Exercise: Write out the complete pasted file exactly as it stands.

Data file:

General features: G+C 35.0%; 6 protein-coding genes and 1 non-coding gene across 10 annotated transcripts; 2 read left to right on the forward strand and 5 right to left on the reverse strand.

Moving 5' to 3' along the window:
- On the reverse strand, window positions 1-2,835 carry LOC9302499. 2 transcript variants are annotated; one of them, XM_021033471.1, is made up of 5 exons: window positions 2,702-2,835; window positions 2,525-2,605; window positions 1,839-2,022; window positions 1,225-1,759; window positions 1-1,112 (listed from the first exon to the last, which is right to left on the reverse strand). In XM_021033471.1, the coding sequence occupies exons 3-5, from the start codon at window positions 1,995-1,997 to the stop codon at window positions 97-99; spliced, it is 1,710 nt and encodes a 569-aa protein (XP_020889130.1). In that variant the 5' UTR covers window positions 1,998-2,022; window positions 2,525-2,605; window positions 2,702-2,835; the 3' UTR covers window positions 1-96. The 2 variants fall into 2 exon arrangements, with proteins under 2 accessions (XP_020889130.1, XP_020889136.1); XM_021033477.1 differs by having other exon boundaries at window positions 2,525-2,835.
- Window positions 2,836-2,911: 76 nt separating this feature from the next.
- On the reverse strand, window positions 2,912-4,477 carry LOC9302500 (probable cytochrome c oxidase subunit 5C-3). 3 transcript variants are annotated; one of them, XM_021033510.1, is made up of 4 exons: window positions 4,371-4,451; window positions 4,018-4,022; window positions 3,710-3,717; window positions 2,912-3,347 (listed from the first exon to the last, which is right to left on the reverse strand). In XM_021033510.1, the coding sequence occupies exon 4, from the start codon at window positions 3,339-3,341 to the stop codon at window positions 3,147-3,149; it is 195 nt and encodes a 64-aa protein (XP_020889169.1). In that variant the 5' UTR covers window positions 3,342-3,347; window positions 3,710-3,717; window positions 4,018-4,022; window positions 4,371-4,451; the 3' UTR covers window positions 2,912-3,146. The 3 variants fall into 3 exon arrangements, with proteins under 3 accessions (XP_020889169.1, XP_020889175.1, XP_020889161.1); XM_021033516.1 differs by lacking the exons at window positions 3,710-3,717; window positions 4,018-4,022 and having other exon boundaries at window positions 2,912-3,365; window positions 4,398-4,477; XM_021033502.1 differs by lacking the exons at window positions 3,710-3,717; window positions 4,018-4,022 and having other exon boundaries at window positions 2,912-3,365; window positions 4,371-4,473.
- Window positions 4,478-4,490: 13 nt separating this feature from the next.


General features: G+C 35.0%; 6 protein-coding genes and 1 non-coding gene across 10 annotated transcripts; 2 read left to right on the forward strand and 5 right to left on the reverse strand.

Moving 5' to 3' along the window:
- On the reverse strand, window positions 1-2,835 carry LOC9302499. 2 transcript variants are annotated; one of them, XM_021033471.1, is made up of 5 exons: window positions 2,702-2,835; window positions 2,525-2,605; window positions 1,839-2,022; window positions 1,225-1,759; window positions 1-1,112 (listed from the first exon to the last, which is right to left on the reverse strand). In XM_021033471.1, the coding sequence occupies exons 3-5, from the start codon at window positions 1,995-1,997 to the stop codon at window positions 97-99; spliced, it is 1,710 nt and encodes a 569-aa protein (XP_020889130.1). In that variant the 5' UTR covers window positions 1,998-2,022; window positions 2,525-2,605; window positions 2,702-2,835; the 3' UTR covers window positions 1-96. The 2 variants fall into 2 exon arrangements, with proteins under 2 accessions (XP_020889130.1, XP_020889136.1); XM_021033477.1 differs by having other exon boundaries at window positions 2,525-2,835.
- Window positions 2,836-2,911: 76 nt separating this feature from the next.
- On the reverse strand, window positions 2,912-4,477 carry LOC9302500 (probable cytochrome c oxidase subunit 5C-3). 3 transcript variants are annotated; one of them, XM_021033510.1, is made up of 4 exons: window positions 4,371-4,451; window positions 4,018-4,022; window positions 3,710-3,717; window positions 2,912-3,347 (listed from the first exon to the last, which is right to left on the reverse strand). In XM_021033510.1, the coding sequence occupies exon 4, from the start codon at window positions 3,339-3,341 to the stop codon at window positions 3,147-3,149; it is 195 nt and encodes a 64-aa protein (XP_020889169.1). In that variant the 5' UTR covers window positions 3,342-3,347; window positions 3,710-3,717; window positions 4,018-4,022; window positions 4,371-4,451; the 3' UTR covers window positions 2,912-3,146. The 3 variants fall into 3 exon arrangements, with proteins under 3 accessions (XP_020889169.1, XP_020889175.1, XP_020889161.1); XM_021033516.1 differs by lacking the exons at window positions 3,710-3,717; window positions 4,018-4,022 and having other exon boundaries at window positions 2,912-3,365; window positions 4,398-4,477; XM_021033502.1 differs by lacking the exons at window positions 3,710-3,717; window positions 4,018-4,022 and having other exon boundaries at window positions 2,912-3,365; window positions 4,371-4,473.
- Window positions 4,478-4,490: 13 nt separating this feature from the next.